Electronic Thesis and Dissertation Repository


Master of Education




Dr. Paul Tarc

2nd Supervisor

Dr. Suzanne Majhanovich



The trend toward greater enrolment of EFL speaking international students into institutions of higher education (IHE) in the West, is well documented. In response to this drive for greater levels of international participant, a newer trend has arisen: among these institutions more and more students who do not meet the language proficiency criteria are being accepted on the condition that they undergo and complete programs at specified language education institutions.

This shift in cross-border EFL student enrolment practice is responsible for the creation of adjunct language schools, where students who have been accepted to a given university may be educated in English for Academic Purposes (EAP) on the campus itself. In Canada, the completion of such an adjunct EAP bridge program eliminates the need for an EFL student to retake any of the recognized English proficiency tests -- such as the IELTS -- in order to commence their intended academic programs.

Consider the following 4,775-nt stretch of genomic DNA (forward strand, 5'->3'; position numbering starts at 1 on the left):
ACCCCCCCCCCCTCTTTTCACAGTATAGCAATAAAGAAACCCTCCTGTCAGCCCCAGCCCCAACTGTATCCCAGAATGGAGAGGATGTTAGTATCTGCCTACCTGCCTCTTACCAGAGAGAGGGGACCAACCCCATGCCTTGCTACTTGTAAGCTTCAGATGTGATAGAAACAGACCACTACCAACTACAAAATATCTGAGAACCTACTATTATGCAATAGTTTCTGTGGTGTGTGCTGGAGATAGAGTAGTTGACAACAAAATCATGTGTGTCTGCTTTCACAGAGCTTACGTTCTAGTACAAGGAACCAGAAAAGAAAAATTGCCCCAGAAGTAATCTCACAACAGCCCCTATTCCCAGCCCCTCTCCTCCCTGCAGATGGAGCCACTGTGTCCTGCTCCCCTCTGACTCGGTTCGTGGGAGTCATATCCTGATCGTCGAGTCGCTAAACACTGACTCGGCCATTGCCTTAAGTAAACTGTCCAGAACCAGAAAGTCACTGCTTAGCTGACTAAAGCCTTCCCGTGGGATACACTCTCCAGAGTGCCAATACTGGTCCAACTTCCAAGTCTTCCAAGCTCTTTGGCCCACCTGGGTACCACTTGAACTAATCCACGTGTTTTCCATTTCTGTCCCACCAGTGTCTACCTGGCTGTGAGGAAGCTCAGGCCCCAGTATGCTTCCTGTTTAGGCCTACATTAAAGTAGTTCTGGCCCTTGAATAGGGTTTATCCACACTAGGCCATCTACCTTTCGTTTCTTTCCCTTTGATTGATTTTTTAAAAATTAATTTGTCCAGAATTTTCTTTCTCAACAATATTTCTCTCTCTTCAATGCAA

While the student perspective in study abroad has been researched and reported in a significant number of contexts, the adjunct EAP student experience is not quite like any of these other contexts. Thus far, little research attention has been paid to the lived experience of cross-border language learners who are attending adjunct EAP programs. In consideration of the rapid growth in the number of EAP initiatives, and the evolving nature of EAP education, this research seeks to encounter, document, and interpret the voices of those students for whom adjunct EAP programs are one of the only ways to enter IHE. This study reports on why these students come, what they hope to achieve, what they experience upon arrival, and how their intercultural participation and learning is enabled and constrained in their in-school and out-of-school lives.

Creative Commons License

Creative Commons Attribution 4.0 License
This work is licensed under a Creative Commons Attribution 4.0 License.